orking in Service-now, you’ll find that a lot of scripting tasks come down to identifying which fields changed on a form (client-side) or record (server-side). In this post, I’ll show you some different techniques to identify changed fields in both client-side, and server-side scripts. I’ll also show you a way that you can capture changed fields and values and print them in an email notification…without having to check every potential field in a record.

ServiceNow - Changed Fields

Identifying modified or changed fields in Client scripts

When looking at a form in Service-now, it’s usually pretty easy to identify the fields that have changed since the form loaded (as seen in the screen shot above). The green field indicators give a simple visual cue to the user. Behind the UI, the system is taking cues as well and firing off ‘onChange’ events and setting field parameters as a result. When you write on ‘onChange’ client script or a UI policy, you can tie into the events and take actions as a result. If at all possible, you should stick to ‘onChange’ client scripts or UI policies.
There are some special situations (typically on submission of a record) where you don’t have a special event that tells you something changed. In an ‘onSubmit’ scenario, you have to check for these changes yourself. A great example of this can be used is the ‘Dirty form’ navigation property (glide.ui.dirty_form_support) that can be turned on to display a message to users if they navigate away from a ‘dirty’ or changed form without first saving the record.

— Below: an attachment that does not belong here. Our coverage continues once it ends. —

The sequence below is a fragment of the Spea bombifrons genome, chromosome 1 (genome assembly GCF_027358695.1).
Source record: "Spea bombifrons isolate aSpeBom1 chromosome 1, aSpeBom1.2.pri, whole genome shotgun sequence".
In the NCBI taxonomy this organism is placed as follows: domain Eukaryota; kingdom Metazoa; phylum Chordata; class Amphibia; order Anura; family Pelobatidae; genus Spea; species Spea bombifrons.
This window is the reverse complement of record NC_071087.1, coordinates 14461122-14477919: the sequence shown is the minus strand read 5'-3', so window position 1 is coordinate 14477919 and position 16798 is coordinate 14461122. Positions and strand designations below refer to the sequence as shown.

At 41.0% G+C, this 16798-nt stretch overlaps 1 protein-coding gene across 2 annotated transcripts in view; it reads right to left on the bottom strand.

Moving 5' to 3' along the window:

Client Script examples
If you just want to do a check to see if any value on the entire form changed (a dirty form), you can use ‘g_form.modified’ in an ‘onSubmit’ client script like this…

function onSubmit() {
    return confirm("Values on the form have changed.\nDo you really want to save this record?");

If you just want to check for changes to a few specific fields then you could use something like this in an ‘onSubmit’ client script…

function onSubmit() {
  var field1 = g_form.getControl('caller_id'); //Get the 'Caller' field control
  var field2 = g_form.getControl('short_description'); //Get the 'Short description' field control
  //See if the 'changed' attribute on either field is true
  if(field1.changed || field2.changed){
    return confirm("Values on the form have changed.\nDo you really want to save this record?");

Checking for changes to variables is a bit more complex because the underlying element changes names. This script will check an individual variable…

var el_id = g_form.getControl("requested_for").id;
var orig_val = gel("sys_original."+ el_id).value;